The Different Kinds of Float Tubes

May 18, 2011

Kennebec Float Tube from CoverBonanza

Open-front tube with stadium seating.

Float Tubes, or belly boats as some call them, are inflatable floating chairs used for fishing and recreation on the water. They are light, maneuverable and surprisingly comfortable. Most will have a number of features designed for fishing, including rod holder(s), stripping aprons and pockets for other fishing equipment. Some are designed to be carried on the back while out of the water and include straps for easier portage.

Most float tubes will have a weight capacity of 300 lbs. or more, with most not exceeding 350 lbs. Obviously, the more weight that is in the tube will affect how it handles and rides in the water, so larger people may want to consider something at the 350lb capacity mark.

Closed-Front Float Tube

This is a closed-front tube.

Most float tubes have an open front design for ease of entry. This simply means that the shape of the tube is akin to a chair; you simply sit in it, strap the stripping apron over you and you’re good to go. Other float tubes have a closed front design. This means that the tube is basically a ring with a backrest and that one needs to step into the tube, taking small steps out into deeper water until there is enough room to sit down, or of course, you can hold it around your middle. Closed-front tubes typically mean that more of a user’s body will be in the water, usually up to the waist. Open front tubes can keep a sitting person out of the water up to the knees if buoyant enough.

Float tubes are also offered in different shapes. Some will have what are effectively short pontoons with a seat in the middle. This design usually refers to the seat as a “stadium seat,” meaning that the backrest is supported by straps that attach to the bottom of the seat and that it will fold down and flatten, if necessary. This design is typically the longest float tube configuration, and offers the most lateral and front and rear stability due to its wide stance in the water. If there is going to be moderately rough water where you are going, this may be the design for you.

Another design shape would be the typical U-shaped float tube. This tube is exactly as it sounds, a U that conforms around the user, joined in the rear and open in the front. Typically, this float tube shape uses the bladders and inflatable volume of the tube to form the backrest, so that you are leaning against the tube itself. This is different than a “stadium seat” which has straps attached to the base of the seat to provide support, like some camping chairs. These float tubes are typically shorter than the “stadium seat”-style of tube, but will usually ride higher. This is due to the fact that the bladders on these types of tubes are larger in volume as they also form the backrest. These types of tubes are recommended for larger users, those who plan on carrying a bit of gear, or just want to ride as high above the water as possible. Please note that all of these designs will get much of your legs wet!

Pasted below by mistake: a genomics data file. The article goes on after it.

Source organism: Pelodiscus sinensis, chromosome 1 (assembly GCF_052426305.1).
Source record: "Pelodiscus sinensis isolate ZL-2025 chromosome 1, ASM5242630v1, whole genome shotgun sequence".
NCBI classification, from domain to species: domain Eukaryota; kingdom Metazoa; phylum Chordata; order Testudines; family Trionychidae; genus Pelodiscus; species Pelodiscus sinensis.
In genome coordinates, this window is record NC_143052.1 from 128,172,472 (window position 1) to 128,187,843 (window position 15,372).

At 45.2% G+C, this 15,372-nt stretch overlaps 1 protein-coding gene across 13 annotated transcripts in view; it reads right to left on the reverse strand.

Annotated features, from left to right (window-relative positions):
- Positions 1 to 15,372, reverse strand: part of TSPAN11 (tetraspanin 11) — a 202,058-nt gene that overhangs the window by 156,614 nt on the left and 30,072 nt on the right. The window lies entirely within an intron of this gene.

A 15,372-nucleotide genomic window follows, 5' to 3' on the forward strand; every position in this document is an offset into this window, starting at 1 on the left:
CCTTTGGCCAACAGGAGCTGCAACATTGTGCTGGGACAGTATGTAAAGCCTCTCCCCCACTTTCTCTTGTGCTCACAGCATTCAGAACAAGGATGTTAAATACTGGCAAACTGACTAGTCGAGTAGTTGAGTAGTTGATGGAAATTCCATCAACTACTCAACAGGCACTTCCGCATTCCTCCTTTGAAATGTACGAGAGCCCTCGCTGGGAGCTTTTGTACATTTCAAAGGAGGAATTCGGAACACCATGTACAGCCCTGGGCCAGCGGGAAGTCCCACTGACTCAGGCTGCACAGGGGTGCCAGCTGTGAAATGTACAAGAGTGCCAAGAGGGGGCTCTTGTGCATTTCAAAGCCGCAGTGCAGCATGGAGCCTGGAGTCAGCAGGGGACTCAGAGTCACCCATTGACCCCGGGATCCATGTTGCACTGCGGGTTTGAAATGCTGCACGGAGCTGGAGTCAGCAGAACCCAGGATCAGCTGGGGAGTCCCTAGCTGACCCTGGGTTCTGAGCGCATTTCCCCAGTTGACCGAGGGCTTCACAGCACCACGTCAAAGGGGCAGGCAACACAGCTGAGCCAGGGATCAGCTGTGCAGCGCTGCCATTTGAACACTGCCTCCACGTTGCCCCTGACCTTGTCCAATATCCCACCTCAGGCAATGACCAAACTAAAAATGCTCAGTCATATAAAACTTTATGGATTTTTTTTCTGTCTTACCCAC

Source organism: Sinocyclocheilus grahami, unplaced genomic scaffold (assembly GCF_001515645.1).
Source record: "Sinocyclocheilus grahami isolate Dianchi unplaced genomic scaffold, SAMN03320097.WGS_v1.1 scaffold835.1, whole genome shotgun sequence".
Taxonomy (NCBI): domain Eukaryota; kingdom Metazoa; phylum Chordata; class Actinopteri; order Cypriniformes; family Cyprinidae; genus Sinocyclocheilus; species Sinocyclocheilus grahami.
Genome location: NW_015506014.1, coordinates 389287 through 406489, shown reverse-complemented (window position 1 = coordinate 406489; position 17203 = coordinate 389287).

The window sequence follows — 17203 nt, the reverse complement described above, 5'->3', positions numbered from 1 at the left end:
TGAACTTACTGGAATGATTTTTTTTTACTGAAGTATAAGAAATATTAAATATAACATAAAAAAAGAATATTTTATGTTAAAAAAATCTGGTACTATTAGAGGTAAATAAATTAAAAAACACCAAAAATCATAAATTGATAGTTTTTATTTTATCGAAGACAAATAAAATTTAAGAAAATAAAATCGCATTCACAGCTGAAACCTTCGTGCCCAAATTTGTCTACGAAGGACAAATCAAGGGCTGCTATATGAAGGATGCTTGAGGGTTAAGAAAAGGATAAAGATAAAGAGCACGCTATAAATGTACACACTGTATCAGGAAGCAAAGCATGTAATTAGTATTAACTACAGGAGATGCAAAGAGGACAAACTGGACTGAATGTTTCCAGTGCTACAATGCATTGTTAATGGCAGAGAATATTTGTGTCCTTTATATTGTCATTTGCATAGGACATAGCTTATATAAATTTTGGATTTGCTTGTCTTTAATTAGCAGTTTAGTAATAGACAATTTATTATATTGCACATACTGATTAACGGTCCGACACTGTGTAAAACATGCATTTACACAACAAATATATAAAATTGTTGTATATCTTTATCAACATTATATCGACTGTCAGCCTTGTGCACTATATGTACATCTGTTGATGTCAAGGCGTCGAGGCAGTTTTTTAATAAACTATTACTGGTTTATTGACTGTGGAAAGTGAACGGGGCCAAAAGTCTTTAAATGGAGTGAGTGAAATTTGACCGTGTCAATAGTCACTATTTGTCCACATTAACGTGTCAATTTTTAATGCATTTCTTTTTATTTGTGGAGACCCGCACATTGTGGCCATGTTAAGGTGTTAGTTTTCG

The ring design, or closed front float tube design mentioned above, is the oldest out there and seems to be waning in popularity. It is exceptionally stable. Unfortunately, the reason it is stable is because it uses the rider’s weight pulling down in the middle against the ring as the primary stabilization force. This means that you are getting pretty wet, probably the most of all the different models. Imagine a tube with a very large and strong pair of underwear sewn in the middle of it and you’ll get the idea. These tubes are also usually the smallest of the three main groups, so for portability, they’re not a bad way to go. But, for overall comfort, I would not give them the highest marks.

When choosing a float tube, be sure to explore all of your options and look at what you’ll be using it for. With enough research, it is hard to make a bad decision.


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